Guidelines for Daily Meditation
Meditation is a method we can use for insight and change. Meditation leads us to our true selves. Meditation can be seen as a tool of a sculptor, which reveals the essential after removing the superfluous.
Meditation is a source of inspiration for action and social change. Reflection and change are similar to the rhythms of our breath - inhaling exhaling. Early morning meditation prepares us for our daily tasks and challenges.
Gaining control of our minds is the greatest challenge we face in life and the most rewarding. Of course this requires enormous patience and discipline. Mahatma Gandhi described the inner strength we need for this task as someone trying to empty the ocean with a small cup. We need to bring our minds back to their original state of calmness and lucidity.
First you will need a special place in your home that invites you to meditate. A peaceful corner where quiet and beauty can be found. Sufficient space is needed for yoga exercises, in order to relax and stretch our bodies prior to meditation. Whether one sits on a pillow, meditation bench or chair the most important point to remember is the vertical straight relaxed posture. This includes even the facial muscles. Try to bring the image of the smile of the Buddha or the Mona Lisa’s in one’s mind. Then it all begins. How to become the boss of our own minds?
When concentrating on our breath and repeating positive inspiring mantras, texts or prayers, we begin to learn how to control our minds. We choose for positive inspiration instead of letting our minds lead us to wherever they may please to go. Simple sayings we whisper to ourselves in meditation as, “Be still in your thoughts, be still in yourself and be here in the present moment” can furthermore be used sporadically throughout the whole day. Consider these sayings as your own personal re-set button. Daily sitting meditation can be extended to a twenty-four hour on-line meditative approach to life, recognizing all our arising thoughts yet choosing for tranquility in one’s mind. Thoughts are not negated, only their impulsiveness is called to a halt giving oneself time and a peaceful perspective to sort them out. This way we can filter out what is really essential and determine ourselves how we wish to think, live and act instead of being ruled by randomly appearing thoughts and instant demanded reactions.
Another tip for meditation and a meditative lifestyle is what I call the “Pinocchio cord”. Our shoulders may hang down either during our meditation or at other times of the day. We may simply feel tired or find our tasks too heavy to carry. Try to envision then an invisible string, the “Pinocchio cord” pulling us up, wishing to restore our vertical straight posture while meditating. During the day you can furthermore stand up straight, raising you arms as high as you can above your head with the hand palms facing and touching one another. Breath deep and feel the stretching of the spinal column. Recall in your mind your challenges, your unique place in the world and most important the persons you love and who love you. Refreshed in this moment, we remind ourselves that we can always reach higher summits in our lives. Most of all remember “Be upright and smile!” *1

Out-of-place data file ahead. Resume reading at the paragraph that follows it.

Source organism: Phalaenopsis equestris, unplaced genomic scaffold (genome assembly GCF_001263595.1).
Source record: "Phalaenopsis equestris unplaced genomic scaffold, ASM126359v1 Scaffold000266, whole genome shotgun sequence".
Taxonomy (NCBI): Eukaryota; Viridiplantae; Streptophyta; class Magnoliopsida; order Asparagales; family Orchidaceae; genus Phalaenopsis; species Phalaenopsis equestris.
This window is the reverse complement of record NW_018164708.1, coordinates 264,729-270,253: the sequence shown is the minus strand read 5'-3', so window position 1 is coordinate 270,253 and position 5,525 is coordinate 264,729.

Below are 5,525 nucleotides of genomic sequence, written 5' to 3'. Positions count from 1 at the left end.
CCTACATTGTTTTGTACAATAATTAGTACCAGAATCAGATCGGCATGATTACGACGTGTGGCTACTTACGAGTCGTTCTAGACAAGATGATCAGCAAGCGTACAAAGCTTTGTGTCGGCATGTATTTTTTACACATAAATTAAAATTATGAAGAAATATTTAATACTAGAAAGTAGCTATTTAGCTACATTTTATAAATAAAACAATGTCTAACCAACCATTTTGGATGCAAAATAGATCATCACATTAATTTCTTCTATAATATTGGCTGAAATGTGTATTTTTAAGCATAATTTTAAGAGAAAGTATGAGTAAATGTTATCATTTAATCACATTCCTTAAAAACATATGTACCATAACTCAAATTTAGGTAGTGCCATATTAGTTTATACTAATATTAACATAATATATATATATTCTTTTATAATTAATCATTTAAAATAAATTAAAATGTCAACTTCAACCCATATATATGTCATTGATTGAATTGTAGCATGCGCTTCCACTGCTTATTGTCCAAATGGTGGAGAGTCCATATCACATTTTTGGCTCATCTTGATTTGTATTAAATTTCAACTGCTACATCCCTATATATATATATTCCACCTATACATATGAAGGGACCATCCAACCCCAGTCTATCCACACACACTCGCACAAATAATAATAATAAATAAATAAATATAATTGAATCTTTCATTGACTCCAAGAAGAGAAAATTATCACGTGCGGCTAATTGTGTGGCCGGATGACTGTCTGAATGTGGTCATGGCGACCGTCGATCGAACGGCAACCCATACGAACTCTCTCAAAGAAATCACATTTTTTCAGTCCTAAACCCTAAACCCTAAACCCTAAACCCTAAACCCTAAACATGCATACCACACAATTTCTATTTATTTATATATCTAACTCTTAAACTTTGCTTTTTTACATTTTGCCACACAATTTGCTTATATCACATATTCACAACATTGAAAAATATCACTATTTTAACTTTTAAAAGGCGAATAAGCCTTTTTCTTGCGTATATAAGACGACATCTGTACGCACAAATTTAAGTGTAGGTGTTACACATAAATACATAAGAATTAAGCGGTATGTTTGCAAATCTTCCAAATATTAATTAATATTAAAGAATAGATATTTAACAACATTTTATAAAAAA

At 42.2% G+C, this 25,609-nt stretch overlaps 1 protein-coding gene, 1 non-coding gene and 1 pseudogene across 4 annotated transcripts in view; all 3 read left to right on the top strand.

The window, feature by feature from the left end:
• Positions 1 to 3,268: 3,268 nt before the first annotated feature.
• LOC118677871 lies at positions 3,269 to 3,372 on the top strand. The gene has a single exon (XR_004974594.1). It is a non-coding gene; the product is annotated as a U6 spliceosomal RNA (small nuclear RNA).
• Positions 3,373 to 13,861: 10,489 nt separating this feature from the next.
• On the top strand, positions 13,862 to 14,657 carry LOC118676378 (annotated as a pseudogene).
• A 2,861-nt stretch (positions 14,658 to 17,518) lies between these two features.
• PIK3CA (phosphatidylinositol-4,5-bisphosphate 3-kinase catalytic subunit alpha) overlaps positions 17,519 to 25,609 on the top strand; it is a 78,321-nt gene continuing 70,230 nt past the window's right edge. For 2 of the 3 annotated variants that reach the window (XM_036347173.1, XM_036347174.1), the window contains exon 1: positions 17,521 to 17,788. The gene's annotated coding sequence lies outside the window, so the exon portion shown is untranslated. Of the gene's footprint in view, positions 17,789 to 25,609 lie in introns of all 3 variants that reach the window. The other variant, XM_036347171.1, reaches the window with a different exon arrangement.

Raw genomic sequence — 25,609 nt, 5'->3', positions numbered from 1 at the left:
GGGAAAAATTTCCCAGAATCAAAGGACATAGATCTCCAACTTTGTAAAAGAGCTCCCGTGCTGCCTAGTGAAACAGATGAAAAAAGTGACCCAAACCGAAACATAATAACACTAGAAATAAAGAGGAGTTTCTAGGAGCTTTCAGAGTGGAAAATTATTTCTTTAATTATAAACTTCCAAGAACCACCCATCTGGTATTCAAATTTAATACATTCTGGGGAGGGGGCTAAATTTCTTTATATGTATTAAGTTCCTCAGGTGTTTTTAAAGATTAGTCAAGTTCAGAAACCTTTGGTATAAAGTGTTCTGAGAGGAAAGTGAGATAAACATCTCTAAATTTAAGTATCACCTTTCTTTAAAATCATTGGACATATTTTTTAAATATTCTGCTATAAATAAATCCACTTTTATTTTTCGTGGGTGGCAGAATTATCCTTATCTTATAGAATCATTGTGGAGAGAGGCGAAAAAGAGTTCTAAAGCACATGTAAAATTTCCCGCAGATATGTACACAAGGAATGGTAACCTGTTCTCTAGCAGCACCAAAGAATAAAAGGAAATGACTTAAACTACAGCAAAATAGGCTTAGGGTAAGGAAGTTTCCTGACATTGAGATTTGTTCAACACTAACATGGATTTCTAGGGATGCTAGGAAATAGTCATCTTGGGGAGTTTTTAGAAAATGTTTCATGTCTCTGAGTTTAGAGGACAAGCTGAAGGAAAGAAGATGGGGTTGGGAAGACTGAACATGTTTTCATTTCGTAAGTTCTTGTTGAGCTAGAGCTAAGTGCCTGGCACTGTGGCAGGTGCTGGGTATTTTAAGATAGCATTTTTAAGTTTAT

Lastly, it may take years before you feel you are getting anywhere at all. Don’t be discouraged. What is a lifetime for otherwise? When you respond sincerely and wisely to the challenges and persons who cross your path, you are on the right road. Genuine meetings will be felt as “Waters of life pouring forth into your soul”.*2 Your thirst for fulfillment will be quenched, your source is renewed and inspiration is mutually shared. Our lives are then meaningful and rewarding. Else wise our souls and inner life would dry up like the dessert, living only on the surface of life for ourselves in our own small isolated world. Furthermore, progress is noticeable when anger, frustration and impatience appear and yet leave us just as swiftly as they arrived.
Meditation is a worthwhile lifelong task. Meditation helps us to create a meditative approach to life which brings more compassion and understanding to ourselves and our world. Good luck!
*1 From the poem of Lanza del Vasto Hou Je Recht en Glimlach
*2 Martin Buber, The Way of Man chapter 6 Here Where One Stands
For those looking for more evidence of the positive effects of meditation Google the studies of the American neurologist Marcus Raichle. For Dutch speakers there was a documentary shown on the television program Labrint December 7th, 2010 on channel 2 investigating scientific research of meditation in the U.S. and Nijmegen’s Radboud University.
Professor Henk Barendregt, from Radboud and a Vipassana meditation instructor who has led retreats in our center, explains in this documentary his research. The information listed here above should get you to this link
Excerpt from Zo zoet als honing – Meditaties met het Aleph-Bet by Sid Bachrach
Copyright Uitgeverij Ten Have 2011 ISBN 978 90 259 6130 5